For example, a diagnosis collected in the emergency room on admission is often very different from the diagnosis that is determined at the time of discharge. Pooling these two important (but different) diagnoses, without considering when the data was collected can lead to inaccurate analysis.
Health Care interoperability is not black or white; it’s a shade of gray
So interoperability is something that is not black or white, but exists in the shades of gray between “not able to exchange anything” to “comprehensive ubiquitous data fluidity.” Also, we aren’t going to get to there in one giant step.
Given that we are proceeding incrementally, DIRECT gives us the ability to exchange information. Standardized structures (like the consolidated CDA) help computers break information into re-usable chunks and incorporate them into the EHR. Standardized vocabularies allow computers to “understand” the meaning of the data, and support clinical decision support and more intelligent use of the data.
Two Things to Keep in Mind to Support Meaningful Use Stage 2
These are great first steps, much of it captured in the standards to support Meaningful Use Stage 2. But there are two things we must keep in mind:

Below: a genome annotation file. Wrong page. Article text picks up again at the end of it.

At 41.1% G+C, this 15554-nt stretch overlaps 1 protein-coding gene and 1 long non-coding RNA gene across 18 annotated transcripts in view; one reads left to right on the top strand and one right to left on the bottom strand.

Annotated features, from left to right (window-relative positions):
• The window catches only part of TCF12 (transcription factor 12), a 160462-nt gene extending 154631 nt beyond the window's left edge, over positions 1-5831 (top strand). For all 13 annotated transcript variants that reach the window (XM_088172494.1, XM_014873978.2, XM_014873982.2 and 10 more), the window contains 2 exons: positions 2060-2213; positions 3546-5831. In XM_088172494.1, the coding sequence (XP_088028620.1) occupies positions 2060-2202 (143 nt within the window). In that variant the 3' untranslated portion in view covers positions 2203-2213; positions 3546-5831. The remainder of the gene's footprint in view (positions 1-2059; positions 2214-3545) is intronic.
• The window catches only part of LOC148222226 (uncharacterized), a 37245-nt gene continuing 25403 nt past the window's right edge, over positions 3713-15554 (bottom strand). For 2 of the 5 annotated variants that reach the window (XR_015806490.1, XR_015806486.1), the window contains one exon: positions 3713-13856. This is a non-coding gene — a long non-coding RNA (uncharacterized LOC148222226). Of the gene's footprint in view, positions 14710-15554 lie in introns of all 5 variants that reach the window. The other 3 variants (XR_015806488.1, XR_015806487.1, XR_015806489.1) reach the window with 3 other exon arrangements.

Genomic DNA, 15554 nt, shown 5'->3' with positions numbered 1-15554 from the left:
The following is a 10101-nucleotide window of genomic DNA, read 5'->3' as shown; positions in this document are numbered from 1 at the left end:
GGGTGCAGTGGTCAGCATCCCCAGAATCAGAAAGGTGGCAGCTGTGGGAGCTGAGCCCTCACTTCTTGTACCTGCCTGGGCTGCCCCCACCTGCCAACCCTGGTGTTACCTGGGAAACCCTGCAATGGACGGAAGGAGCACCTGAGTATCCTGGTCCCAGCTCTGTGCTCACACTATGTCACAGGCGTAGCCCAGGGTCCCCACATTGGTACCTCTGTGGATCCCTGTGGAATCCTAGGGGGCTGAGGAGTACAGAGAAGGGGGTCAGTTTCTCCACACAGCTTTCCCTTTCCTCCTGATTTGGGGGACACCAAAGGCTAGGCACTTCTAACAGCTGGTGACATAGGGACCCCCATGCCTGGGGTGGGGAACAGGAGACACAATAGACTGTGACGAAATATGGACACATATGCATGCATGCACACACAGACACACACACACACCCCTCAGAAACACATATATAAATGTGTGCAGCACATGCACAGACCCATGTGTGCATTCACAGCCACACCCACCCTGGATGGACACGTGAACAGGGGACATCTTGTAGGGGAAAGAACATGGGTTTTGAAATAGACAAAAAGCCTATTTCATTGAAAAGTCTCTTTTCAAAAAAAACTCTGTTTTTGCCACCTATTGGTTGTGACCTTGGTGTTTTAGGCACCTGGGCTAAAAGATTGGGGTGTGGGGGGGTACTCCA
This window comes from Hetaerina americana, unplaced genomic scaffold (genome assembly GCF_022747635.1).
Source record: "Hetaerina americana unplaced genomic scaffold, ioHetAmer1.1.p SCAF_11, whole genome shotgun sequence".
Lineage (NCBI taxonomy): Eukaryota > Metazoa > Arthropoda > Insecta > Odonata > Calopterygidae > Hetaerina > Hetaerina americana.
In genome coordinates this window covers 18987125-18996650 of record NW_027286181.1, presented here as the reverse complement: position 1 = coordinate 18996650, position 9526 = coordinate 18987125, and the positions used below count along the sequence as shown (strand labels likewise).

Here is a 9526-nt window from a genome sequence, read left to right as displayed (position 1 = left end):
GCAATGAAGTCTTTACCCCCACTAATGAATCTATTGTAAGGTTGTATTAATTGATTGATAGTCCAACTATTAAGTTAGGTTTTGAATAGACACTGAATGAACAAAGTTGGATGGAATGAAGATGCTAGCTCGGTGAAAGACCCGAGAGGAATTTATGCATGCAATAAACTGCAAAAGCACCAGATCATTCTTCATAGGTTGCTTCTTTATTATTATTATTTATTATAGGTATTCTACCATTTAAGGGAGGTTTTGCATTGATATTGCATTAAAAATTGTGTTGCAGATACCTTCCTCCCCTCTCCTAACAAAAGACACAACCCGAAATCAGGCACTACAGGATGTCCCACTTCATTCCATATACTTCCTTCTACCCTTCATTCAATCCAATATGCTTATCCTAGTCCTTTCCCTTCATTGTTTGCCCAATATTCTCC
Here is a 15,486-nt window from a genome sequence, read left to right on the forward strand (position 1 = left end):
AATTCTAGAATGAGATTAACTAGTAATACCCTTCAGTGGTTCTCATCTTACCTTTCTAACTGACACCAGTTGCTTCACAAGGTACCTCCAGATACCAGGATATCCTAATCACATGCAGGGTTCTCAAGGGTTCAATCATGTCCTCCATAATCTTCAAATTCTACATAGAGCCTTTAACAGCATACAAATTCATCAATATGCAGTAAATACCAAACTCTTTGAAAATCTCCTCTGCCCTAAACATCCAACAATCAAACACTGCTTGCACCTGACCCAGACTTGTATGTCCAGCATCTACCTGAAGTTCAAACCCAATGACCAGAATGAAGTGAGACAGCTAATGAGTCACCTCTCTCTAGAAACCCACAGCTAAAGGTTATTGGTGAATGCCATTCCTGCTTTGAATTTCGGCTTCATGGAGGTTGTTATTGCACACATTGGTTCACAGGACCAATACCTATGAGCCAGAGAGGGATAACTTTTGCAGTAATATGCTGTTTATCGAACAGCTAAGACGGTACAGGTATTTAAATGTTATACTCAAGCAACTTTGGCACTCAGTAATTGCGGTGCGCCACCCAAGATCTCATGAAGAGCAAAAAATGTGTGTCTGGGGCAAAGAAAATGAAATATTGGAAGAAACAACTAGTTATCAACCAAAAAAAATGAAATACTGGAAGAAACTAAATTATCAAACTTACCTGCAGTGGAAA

1. We will get some of it wrong.
Certified products may not interoperate without human intervention.
Optionality in standards, while helping us achieve consensus among different stakeholders, makes it harder for systems to interoperate easily.
Through experience, we will learn what works and what doesn’t work.
We will need to update, improve, and refine our standards, implementation guides, and testing strategies to get us closer and closer to interoperability.
2. This means that interoperability is not a destination, but rather a journey: a process of continuous refinement and learning.
Interoperability is in the details, not the abstract, and it will be through implementation and refining the details that we learn about what we need to make interoperability a reality.